An Introduction to Homeopathy
By Dr. Judith Boice
www.drjudithboice.com/

Modern homeopathic medicine is based on the rediscovery of an ancient principle, using like to treat like. Developed by Dr. Samuel Hahnemann, a late 18th century physician, this form of medicine stimulates the body’s innate healing capacity to bring about a “cure.”
    
The science of homeopathy grew out of Hahnemann’s years of medical-text translations. Discouraged by the medical practices of his day, Hahnemann abandoned his medical practice and translated medical texts to support his large family. He also hoped to discover universal laws of healing that were more effective than the conventional medicine of his day, which relied on bleeding, blistering, herbs, sulfur and petroleum for its cures.
           
While translating Cullen’s Material Medica, Hahnemann noted Cullen’s explanation for why quinine effectively treated malaria. The author hypothesized that quinine treated malaria because of its astringent properties. To test this idea, Hahnemann took four drams (one-half ounce), or about 15 doses, of quinine every morning and evening. Within four days he developed the symptoms of malaria in his formerly healthy body. When Hahnemann stopped taking the quinine, the malaria symptoms resolved.
           
With this experiment, Hahnemann confirmed “the Law of Similars,” using like to treat like. In other words, a substance that produced symptoms in a healthy person can be used in dilute form to treat the same symptoms in an ailing person.
           
Hahnemann and his students tested many substances to discover their effects on a healthy person. They would take careful notes on all of the changes the remedy would produce, e.g., new physical symptoms, food cravings, sleep position, mood changes, sleep patterns, etc. These individual notes were compiled to create a composite picture of the effects of the remedy. If a symptom or physical change commonly occurred, this symptom was called a “keynote” for the remedy. These research studies of particular substances are called “provings,” e.g., proving the effect of a substance on a healthy body.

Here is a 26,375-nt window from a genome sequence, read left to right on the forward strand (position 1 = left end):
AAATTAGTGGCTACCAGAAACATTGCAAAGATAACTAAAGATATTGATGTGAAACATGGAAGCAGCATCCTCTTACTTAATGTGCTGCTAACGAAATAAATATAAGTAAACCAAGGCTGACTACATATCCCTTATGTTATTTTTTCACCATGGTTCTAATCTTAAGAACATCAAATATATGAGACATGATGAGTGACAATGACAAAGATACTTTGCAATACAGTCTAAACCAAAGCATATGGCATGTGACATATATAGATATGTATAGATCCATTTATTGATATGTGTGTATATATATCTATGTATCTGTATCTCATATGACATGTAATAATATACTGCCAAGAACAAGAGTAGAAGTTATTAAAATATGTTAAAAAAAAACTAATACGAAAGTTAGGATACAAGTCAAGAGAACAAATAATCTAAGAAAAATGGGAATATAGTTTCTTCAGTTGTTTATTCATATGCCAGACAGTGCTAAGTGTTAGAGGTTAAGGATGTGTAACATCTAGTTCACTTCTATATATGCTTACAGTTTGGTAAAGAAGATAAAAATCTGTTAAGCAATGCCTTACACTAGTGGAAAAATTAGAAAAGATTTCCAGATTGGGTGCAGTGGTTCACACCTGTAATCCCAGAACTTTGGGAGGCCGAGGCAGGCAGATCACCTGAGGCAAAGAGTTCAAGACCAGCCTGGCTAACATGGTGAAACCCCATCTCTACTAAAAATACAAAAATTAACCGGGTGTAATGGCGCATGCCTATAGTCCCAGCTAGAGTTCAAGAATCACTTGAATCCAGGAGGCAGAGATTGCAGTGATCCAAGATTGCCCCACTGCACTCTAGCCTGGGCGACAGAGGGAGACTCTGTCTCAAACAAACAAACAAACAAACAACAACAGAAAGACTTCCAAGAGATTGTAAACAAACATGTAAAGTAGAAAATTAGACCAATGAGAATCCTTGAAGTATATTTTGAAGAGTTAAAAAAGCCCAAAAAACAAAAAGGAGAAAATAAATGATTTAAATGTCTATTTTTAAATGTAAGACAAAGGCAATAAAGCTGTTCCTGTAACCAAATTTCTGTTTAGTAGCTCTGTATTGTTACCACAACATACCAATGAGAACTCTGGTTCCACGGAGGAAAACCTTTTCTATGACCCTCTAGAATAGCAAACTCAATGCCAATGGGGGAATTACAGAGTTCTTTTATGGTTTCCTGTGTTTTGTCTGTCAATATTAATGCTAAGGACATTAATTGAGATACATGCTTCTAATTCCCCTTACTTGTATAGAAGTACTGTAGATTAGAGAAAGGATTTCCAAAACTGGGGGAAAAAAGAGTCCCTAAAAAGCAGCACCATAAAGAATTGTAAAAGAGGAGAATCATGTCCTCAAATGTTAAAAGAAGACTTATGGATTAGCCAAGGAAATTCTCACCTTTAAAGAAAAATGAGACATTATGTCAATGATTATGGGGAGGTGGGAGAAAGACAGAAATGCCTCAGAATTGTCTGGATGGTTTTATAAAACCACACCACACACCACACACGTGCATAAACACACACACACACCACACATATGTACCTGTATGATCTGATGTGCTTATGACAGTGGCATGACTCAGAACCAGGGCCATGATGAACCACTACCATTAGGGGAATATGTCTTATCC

During his years of research, Hahnemann discovered another basic truth: The more dilute the medicine, the more potent its effect. His discovery ran contrary to the practices of his day, an era when doctors prescribed large doses of mercury, sulfur, coal oil and other toxic substances to produce violent, cathartic effects in the body.
           
Some researchers claim homeopathy is unscientific because it is not easily tested using the current double-blind, placebo-controlled study method of testing pharmaceutical medications. Although homeopathy’s reliance on careful observation is quintessentially scientific, homeopathic research does not fit neatly into our current scientific model. Homeopathic medicines are prescribed for a particular person, not the disease he or she is suffering with. I might have 10 patients with eczema, for example, and send them home with 10 different remedies. I would be prescribing a remedy for that particular person, based on their individual symptoms.

In contrast, the double-blind, placebo-controlled study would require me to give each person the same remedy. This method completely flies in the face of how homeopathic remedies are prescribed. The measuring tool is not effective for the object or method. Imagine, for example, testing the pitch of a musical note using a ruler. The testing device simply is not appropriate to the phenomenon being measured.

Dynamic Living Magazine Issue Vol. 1  Jan/Feb 2011 continue to page 2